Get enough sleep (at the right time of day).

A good night’s sleep really is one of the best ways to prevent fatigue, which is why you should focus on getting it right. Aim for lights out at the same time each to create a regular rhythm that your body will remember. About an hour before bed, begin a calming nighttime routine. This can be as simple as brushing your teeth, washing your face, and calling a friend or family member. Make sure your sleep space is dark, quiet, and comfortable with no distractions.

And if you can, avoid driving between 12 and 6 a.m. It’s one of the times when our bodies experience a normal dip in energy, and studies show that most accidents occur in this timeframe.

Take planned breaks.

Driving regulations require you to take breaks, and we mean it: take breaks! A 15-minute nap can be a huge boost on your path to less fatigue. The key is to plan on napping before you feel drowsy to get the most benefit from it.

Exercise every day.

Exercise can have an energizing effect on you during the day and help you rest better at night. The endorphins from working out will carry you for a while while you're driving, and when it’s time to go to bed, your body will be ready to rest and recover.

Eat well and at regular intervals.

Skipping meals contributes to fatigue. Pack healthy snacks and meals when possible, and if you plan to eat at a restaurant, check out fast-food menus beforehand so you know the best options before stopping in. You’ll know what to order and eliminate decision fatigue. Win!

What you eat closer to bedtime matters, too. Experts recommend avoiding caffeine, alcohol, and spicy or high-fat foods in the evening because they can have a negative effect on your ability to get deep sleep.

How Pride Helps Prevent Driver Fatigue

While individual drivers can manage fatigue, our team at Pride can do our part, too. Safety is of the utmost importance and we make sure to equip our drivers with technologically advanced vehicles with built-in safety features, such as the SmartDrive safety program and Detroit Assurance.


Optimized schedules ensure that drivers get the routes AND rest they need. Efficient scheduling makes sure that freight arrives at its destinations on time and while allowing time for drivers to manage a normal workload.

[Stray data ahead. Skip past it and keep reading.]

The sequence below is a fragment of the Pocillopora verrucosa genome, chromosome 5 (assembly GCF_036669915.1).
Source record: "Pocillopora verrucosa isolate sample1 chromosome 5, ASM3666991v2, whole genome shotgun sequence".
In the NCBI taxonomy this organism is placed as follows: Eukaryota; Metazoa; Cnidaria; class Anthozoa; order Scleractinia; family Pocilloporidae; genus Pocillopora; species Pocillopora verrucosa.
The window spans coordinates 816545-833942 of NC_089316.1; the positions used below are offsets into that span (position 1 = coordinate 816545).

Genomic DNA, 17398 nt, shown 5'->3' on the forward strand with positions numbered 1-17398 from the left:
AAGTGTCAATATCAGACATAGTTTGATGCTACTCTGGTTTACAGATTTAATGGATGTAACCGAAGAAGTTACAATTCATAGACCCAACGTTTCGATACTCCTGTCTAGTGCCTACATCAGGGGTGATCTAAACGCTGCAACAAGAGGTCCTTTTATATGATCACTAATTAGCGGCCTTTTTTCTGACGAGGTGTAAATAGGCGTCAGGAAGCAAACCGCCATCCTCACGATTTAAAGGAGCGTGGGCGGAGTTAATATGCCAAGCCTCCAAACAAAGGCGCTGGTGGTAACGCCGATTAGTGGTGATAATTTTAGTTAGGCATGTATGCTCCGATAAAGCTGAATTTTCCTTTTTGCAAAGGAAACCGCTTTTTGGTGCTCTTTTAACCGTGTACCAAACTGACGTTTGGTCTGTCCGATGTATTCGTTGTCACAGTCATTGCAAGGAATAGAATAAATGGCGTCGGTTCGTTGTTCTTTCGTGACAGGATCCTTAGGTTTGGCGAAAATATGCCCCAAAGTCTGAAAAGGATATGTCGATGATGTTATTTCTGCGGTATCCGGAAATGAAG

We also provide extensive training and support to our drivers so they know what to expect from the truck-driving lifestyle. Drivers can reach out to trainers for advice on managing fatigue or talk to another driver mentor to come up with solutions that keep everyone safe.


Regulations Designed for Driver Safety

In addition to how drivers and companies can help to prevent fatigued driving, there are also federal regulations that limit drivers to reasonable operating hours. Drivers and their employers must abide by these regulations for the health and safety of everyone on the road.


For example, property-carrying drivers are limited to driving 11 hours max after 10 consecutive hours off-duty. Drivers are also required to take a 30-minute break after driving for eight cumulative hours without a break.


There are provisions to some of these regulations — including exceptions for adverse weather conditions, short-haul drivers, and trucks with sleeper berths — so it’s important that drivers consult with their company to know exactly what’s required when they begin their route.


Everyone feels tired sometimes, but with a plan for better sleep, you’ll be better prepared to manage fatigue and be a more alert driver. Check out our driver openings at Pride Transport and get the extra support you need on your way to a long driving career.

Pride Transport truck sitting in a field of grass

Share this article